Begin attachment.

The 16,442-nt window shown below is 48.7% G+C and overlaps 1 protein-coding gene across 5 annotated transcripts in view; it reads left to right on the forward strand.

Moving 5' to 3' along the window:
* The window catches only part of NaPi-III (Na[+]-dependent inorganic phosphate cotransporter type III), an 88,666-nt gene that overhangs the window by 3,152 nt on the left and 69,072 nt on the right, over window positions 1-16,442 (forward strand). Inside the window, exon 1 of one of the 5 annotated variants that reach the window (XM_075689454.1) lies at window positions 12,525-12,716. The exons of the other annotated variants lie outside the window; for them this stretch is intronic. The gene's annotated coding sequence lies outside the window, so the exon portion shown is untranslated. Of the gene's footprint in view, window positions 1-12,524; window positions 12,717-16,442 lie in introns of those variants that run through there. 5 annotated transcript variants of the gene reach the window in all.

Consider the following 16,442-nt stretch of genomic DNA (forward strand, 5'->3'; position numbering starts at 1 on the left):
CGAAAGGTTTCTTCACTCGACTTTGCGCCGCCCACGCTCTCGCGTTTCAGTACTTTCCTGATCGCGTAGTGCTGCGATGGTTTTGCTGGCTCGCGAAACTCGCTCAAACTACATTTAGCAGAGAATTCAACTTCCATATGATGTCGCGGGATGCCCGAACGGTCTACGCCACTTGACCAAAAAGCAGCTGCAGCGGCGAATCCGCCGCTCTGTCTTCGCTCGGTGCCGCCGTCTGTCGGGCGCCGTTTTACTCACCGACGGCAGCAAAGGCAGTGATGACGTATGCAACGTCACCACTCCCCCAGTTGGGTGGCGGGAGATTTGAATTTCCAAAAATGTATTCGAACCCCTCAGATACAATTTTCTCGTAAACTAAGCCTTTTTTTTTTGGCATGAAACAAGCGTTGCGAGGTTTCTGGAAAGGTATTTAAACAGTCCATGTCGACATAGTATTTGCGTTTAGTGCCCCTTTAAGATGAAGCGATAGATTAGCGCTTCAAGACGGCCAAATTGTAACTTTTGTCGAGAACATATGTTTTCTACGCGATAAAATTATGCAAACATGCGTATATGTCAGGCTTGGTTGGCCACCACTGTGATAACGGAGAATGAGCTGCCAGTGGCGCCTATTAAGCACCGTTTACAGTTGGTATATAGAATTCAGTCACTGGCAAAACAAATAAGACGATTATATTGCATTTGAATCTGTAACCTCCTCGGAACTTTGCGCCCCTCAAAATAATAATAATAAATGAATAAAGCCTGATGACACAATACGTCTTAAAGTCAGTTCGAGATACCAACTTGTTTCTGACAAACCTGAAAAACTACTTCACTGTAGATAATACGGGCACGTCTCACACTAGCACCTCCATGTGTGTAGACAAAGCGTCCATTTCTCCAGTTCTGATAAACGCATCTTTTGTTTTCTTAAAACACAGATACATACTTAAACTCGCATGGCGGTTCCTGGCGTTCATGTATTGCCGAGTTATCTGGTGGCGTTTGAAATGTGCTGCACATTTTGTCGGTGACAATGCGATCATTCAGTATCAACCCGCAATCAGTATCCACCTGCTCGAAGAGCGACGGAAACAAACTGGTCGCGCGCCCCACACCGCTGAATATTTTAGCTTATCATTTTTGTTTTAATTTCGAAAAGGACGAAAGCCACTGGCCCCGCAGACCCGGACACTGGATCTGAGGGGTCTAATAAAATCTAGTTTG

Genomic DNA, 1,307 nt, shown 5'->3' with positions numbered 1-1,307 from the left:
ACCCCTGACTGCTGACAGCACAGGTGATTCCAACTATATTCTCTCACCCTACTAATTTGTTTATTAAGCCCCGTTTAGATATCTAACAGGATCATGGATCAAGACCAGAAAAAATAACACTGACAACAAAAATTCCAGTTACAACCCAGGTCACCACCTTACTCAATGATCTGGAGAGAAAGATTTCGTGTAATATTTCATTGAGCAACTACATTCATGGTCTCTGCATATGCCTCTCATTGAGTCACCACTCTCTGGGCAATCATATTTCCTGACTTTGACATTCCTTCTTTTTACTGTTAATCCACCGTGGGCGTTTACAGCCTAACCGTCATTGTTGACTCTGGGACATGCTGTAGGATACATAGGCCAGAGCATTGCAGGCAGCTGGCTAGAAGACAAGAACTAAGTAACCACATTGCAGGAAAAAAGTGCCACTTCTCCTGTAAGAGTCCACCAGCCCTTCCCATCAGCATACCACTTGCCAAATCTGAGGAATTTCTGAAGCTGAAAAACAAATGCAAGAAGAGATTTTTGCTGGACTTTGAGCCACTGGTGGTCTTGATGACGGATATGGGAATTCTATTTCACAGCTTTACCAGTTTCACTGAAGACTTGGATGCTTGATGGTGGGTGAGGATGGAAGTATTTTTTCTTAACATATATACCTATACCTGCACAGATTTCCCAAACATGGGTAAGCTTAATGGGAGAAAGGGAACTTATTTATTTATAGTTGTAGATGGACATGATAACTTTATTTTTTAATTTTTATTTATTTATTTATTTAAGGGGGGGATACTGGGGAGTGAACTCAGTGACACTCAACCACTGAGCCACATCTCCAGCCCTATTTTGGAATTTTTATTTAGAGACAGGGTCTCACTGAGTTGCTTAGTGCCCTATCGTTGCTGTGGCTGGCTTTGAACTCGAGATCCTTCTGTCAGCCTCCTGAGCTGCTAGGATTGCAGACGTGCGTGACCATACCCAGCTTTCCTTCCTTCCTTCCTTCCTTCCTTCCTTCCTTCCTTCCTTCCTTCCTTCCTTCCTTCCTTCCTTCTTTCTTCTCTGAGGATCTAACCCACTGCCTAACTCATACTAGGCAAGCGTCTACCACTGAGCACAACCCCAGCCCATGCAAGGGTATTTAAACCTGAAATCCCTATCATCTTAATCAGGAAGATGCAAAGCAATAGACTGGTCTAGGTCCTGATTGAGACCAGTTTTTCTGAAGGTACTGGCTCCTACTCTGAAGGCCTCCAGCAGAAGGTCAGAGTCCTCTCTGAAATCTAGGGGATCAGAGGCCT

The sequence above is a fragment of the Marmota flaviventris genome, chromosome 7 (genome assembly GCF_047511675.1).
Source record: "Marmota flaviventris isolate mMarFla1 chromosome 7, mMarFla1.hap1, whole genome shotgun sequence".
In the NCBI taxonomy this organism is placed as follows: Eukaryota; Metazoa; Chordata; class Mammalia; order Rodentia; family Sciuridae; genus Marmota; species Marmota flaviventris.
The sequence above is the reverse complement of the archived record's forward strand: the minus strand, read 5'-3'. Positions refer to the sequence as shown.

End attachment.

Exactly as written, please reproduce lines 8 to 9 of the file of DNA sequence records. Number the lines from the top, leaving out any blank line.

The sequence above is a fragment of the Marmota flaviventris genome, chromosome 7 (genome assembly GCF_047511675.1).
Source record: "Marmota flaviventris isolate mMarFla1 chromosome 7, mMarFla1.hap1, whole genome shotgun sequence".